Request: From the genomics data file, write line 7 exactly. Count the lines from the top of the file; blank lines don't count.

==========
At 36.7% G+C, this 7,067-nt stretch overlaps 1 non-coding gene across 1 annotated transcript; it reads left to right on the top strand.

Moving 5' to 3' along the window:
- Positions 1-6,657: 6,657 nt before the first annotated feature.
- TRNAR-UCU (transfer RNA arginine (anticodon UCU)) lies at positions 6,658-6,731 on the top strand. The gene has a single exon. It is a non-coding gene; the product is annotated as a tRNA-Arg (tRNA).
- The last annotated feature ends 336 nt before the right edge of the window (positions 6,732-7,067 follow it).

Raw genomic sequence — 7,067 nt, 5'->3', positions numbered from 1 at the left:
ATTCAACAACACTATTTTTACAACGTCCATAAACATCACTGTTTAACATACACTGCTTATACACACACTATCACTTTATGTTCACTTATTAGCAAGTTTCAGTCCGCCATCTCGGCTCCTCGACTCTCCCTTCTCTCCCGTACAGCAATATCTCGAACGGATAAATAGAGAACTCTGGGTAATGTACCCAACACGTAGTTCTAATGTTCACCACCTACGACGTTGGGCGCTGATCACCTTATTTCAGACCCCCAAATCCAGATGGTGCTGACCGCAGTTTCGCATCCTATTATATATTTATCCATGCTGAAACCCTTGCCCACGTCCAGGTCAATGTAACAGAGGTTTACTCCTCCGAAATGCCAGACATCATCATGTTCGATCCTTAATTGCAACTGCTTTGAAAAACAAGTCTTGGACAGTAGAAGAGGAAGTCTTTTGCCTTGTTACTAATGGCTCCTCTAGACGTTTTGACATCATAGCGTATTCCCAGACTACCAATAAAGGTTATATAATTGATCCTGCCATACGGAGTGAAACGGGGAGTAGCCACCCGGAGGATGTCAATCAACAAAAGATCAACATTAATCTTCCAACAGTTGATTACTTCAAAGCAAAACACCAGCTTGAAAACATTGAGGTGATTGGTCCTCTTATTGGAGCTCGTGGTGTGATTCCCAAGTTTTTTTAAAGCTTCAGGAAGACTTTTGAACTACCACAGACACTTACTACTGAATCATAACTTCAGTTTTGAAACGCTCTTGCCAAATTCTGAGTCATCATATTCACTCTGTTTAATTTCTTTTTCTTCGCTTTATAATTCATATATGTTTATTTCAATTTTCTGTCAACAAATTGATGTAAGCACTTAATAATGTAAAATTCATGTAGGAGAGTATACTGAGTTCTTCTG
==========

ATTCAACAACACTATTTTTACAACGTCCATAAACATCACTGTTTAACATACACTGCTTATACACACACTATCACTTTATGTTCACTTATTAGCAAGTTTCAGTCCGCCATCTCGGCTCCTCGACTCTCCCTTCTCTCCCGTACAGCAATATCTCGAACGGATAAATAGAGAACTCTGGGTAATGTACCCAACACGTAGTTCTAATGTTCACCACCTACGACGTTGGGCGCTGATCACCTTATTTCAGACCCCCAAATCCAGATGGTGCTGACCGCAGTTTCGCATCCTATTATATATTTATCCATGCTGAAACCCTTGCCCACGTCCAGGTCAATGTAACAGAGGTTTACTCCTCCGAAATGCCAGACATCATCATGTTCGATCCTTAATTGCAACTGCTTTGAAAAACAAGTCTTGGACAGTAGAAGAGGAAGTCTTTTGCCTTGTTACTAATGGCTCCTCTAGACGTTTTGACATCATAGCGTATTCCCAGACTACCAATAAAGGTTATATAATTGATCCTGCCATACGGAGTGAAACGGGGAGTAGCCACCCGGAGGATGTCAATCAACAAAAGATCAACATTAATCTTCCAACAGTTGATTACTTCAAAGCAAAACACCAGCTTGAAAACATTGAGGTGATTGGTCCTCTTATTGGAGCTCGTGGTGTGATTCCCAAGTTTTTTTAAAGCTTCAGGAAGACTTTTGAACTACCACAGACACTTACTACTGAATCATAACTTCAGTTTTGAAACGCTCTTGCCAAATTCTGAGTCATCATATTCACTCTGTTTAATTTCTTTTTCTTCGCTTTATAATTCATATATGTTTATTTCAATTTTCTGTCAACAAATTGATGTAAGCACTTAATAATGTAAAATTCATGTAGGAGAGTATACTGAGTTCTTCTG